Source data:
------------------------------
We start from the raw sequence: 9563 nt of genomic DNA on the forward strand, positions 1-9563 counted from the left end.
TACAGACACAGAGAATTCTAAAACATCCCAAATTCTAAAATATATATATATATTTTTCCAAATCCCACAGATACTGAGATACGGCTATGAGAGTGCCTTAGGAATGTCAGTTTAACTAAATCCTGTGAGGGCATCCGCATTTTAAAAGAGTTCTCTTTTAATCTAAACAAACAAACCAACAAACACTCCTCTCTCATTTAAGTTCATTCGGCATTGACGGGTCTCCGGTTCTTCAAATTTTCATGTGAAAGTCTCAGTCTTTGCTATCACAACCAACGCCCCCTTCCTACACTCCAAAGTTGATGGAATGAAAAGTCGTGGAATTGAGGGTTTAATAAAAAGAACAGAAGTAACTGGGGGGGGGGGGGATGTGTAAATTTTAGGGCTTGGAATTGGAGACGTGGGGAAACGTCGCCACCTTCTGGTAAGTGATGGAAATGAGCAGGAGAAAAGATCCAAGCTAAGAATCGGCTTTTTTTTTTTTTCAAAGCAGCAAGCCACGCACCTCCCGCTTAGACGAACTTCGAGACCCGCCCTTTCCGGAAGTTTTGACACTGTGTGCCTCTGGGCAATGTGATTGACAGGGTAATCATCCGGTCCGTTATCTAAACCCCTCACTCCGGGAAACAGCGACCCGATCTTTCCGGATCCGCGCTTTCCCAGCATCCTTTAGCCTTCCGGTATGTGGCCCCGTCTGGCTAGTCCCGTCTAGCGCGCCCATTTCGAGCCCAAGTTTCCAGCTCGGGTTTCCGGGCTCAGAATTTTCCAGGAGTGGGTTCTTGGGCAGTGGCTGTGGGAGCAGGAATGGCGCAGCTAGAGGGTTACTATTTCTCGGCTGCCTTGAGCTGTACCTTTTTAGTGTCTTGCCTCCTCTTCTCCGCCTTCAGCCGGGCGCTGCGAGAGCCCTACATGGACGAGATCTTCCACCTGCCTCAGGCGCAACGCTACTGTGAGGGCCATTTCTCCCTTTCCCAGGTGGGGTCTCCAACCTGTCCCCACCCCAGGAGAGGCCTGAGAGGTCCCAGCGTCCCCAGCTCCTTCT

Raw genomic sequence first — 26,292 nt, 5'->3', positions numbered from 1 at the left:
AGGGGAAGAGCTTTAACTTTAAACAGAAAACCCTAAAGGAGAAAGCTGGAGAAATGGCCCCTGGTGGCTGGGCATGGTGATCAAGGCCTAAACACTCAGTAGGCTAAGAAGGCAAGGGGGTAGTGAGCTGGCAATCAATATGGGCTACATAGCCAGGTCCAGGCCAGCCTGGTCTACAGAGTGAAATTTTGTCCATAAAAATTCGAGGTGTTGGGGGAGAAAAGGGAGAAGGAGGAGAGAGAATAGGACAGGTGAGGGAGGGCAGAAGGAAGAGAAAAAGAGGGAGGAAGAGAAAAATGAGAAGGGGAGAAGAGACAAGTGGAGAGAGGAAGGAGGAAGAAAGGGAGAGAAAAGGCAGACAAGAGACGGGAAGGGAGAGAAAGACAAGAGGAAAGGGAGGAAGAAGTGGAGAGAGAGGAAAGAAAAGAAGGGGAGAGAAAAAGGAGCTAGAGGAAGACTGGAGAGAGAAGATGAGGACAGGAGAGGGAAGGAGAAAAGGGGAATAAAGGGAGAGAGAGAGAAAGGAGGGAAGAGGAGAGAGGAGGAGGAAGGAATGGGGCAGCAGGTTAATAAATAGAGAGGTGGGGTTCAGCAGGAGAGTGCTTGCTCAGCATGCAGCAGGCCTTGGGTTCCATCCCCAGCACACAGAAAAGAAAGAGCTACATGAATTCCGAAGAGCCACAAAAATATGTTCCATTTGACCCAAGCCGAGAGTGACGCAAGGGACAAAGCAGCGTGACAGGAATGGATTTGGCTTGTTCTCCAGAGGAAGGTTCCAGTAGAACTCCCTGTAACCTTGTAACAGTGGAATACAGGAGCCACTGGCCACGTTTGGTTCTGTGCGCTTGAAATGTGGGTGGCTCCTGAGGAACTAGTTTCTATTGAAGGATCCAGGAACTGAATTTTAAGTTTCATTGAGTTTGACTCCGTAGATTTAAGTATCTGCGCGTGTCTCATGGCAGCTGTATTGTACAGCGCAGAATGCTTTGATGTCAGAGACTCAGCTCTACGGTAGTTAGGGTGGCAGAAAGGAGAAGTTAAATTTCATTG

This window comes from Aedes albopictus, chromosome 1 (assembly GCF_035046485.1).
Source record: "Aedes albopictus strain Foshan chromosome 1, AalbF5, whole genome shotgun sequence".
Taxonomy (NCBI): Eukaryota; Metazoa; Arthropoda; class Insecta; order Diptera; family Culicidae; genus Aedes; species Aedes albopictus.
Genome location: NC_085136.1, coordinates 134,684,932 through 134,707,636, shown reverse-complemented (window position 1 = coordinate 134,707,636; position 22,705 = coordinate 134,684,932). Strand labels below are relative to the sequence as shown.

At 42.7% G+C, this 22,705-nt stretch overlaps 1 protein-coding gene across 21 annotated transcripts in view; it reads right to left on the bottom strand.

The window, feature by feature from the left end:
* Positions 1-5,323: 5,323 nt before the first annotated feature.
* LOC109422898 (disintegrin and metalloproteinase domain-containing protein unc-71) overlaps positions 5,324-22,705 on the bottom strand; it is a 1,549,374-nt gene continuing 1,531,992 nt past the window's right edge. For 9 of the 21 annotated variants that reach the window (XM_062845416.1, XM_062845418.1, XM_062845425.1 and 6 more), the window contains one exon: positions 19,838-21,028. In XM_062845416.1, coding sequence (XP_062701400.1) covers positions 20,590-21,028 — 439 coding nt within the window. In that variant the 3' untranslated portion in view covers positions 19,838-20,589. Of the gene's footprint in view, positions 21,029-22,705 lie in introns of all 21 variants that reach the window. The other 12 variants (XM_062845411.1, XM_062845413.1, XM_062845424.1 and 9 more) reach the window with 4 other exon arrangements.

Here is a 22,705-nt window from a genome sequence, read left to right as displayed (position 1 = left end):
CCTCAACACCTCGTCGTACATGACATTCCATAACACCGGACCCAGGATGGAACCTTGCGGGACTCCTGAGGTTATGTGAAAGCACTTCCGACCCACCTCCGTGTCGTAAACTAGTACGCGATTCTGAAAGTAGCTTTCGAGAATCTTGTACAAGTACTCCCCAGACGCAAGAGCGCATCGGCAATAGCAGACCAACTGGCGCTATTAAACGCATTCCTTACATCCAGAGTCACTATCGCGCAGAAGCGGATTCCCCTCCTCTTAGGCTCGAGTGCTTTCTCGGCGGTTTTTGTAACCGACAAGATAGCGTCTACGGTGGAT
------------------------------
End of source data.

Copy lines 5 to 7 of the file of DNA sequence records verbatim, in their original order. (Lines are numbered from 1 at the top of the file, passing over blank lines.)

This window comes from Aedes albopictus, chromosome 1 (assembly GCF_035046485.1).
Source record: "Aedes albopictus strain Foshan chromosome 1, AalbF5, whole genome shotgun sequence".
Taxonomy (NCBI): Eukaryota; Metazoa; Arthropoda; class Insecta; order Diptera; family Culicidae; genus Aedes; species Aedes albopictus.